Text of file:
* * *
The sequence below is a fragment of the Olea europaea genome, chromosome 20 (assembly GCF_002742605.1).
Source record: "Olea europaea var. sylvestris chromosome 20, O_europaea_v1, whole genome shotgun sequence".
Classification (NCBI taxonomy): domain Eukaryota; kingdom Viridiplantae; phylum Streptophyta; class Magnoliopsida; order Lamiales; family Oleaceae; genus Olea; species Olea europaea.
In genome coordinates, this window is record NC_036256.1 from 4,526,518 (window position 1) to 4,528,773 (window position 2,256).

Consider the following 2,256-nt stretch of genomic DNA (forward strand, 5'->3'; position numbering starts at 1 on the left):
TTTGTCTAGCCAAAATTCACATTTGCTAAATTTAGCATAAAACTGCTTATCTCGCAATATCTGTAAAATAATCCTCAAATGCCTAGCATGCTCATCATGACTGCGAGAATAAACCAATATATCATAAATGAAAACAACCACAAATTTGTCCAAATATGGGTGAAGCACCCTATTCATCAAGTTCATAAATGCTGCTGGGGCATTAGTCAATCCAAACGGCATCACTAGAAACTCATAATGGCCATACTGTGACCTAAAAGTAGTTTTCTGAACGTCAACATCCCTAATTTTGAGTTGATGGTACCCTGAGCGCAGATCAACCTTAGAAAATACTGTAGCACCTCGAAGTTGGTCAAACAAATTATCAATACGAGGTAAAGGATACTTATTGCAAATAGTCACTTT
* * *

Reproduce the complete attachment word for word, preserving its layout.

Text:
The sequence below is a fragment of the Olea europaea genome, chromosome 20 (assembly GCF_002742605.1).
Source record: "Olea europaea var. sylvestris chromosome 20, O_europaea_v1, whole genome shotgun sequence".
Classification (NCBI taxonomy): domain Eukaryota; kingdom Viridiplantae; phylum Streptophyta; class Magnoliopsida; order Lamiales; family Oleaceae; genus Olea; species Olea europaea.
In genome coordinates, this window is record NC_036256.1 from 4,526,518 (window position 1) to 4,528,773 (window position 2,256).

Consider the following 2,256-nt stretch of genomic DNA (forward strand, 5'->3'; position numbering starts at 1 on the left):
TTTGTCTAGCCAAAATTCACATTTGCTAAATTTAGCATAAAACTGCTTATCTCGCAATATCTGTAAAATAATCCTCAAATGCCTAGCATGCTCATCATGACTGCGAGAATAAACCAATATATCATAAATGAAAACAACCACAAATTTGTCCAAATATGGGTGAAGCACCCTATTCATCAAGTTCATAAATGCTGCTGGGGCATTAGTCAATCCAAACGGCATCACTAGAAACTCATAATGGCCATACTGTGACCTAAAAGTAGTTTTCTGAACGTCAACATCCCTAATTTTGAGTTGATGGTACCCTGAGCGCAGATCAACCTTAGAAAATACTGTAGCACCTCGAAGTTGGTCAAACAAATTATCAATACGAGGTAAAGGATACTTATTGCAAATAGTCACTTT